But of course, the biggest news of the day was that the Pirate Party made it into the Berlin state parliament and just in time for International Talk Like a Pirate Day, too. The German Pirate Party was founded in 2006 based on the Swedish Pirate Party and was initially a single-issue party organized around issues of unrestricted internet access, anti-copyright and anti-censorship policies. They’re still very much a single issue party, though they have also added calls for legalizing marihuana and abolishing fees for busses, trams and subways (this is a big issue, since Berlin is very much dependent on public transport). But then, the Greens were a single issue party, too, and look where it got them.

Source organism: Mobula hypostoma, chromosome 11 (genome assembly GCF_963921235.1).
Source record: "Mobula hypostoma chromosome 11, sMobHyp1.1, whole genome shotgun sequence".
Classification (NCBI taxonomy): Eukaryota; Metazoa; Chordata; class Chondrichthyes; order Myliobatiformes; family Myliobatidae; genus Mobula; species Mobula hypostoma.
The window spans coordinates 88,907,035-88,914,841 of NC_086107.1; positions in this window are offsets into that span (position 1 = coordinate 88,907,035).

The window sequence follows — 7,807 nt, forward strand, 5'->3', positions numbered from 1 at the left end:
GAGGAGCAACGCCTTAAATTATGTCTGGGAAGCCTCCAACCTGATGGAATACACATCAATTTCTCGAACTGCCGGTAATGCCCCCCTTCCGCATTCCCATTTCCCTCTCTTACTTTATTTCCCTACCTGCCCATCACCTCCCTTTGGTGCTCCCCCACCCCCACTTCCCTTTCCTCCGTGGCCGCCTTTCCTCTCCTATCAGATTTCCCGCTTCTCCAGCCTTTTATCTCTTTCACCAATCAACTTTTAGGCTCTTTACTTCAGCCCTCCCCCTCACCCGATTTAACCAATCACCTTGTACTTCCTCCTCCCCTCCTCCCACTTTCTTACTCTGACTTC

Personally, I have some issues with their problem, because while copyright law could certainly use a reform or two, I don’t see how creators would be paid at all for their efforts, if the Pirate Party had their way. But I can see why they would be so successful to take almost 9 percent of the vote right out of the gate. Because the established parties, including the Greens and the Left, are woefully clueless about the Internet and mainly see it as a nuissance at best and a threat at worst. Over the past years, we have seen countless clueless attempts to regulate the internet from an ill-advised initiative to block child porn sites (which plenty of people feared was really a front for blocking torrent sites and other undesirable sites, because no one can speak out against blocking kiddie porn without looking like an arsehole) via politicians calling for making adult sites only accessible at night (it’s always night somewhere on the planet, so duh) via a law treating bloggers like newspaper and magazine publishers, so every blogger has to post their full personal information somewhere on his site (which makes a lot of people including me uncomfortable for obvious reasons) to protecting the country from the grave threat to public safety that is Google Streetview. With idiocies like this on display with all established parties, it’s obvious why a party organized around the issue of a free and unrestricted Internet access would be popular among young people for whom the Internet is an integral part of their lives. Never mind that it’s fun seeing a twenty-something in jeans and t-shirt sitting among all the people in stuffy suits in the so-called elephant circle of party leaders doing post-election analysis on German TV.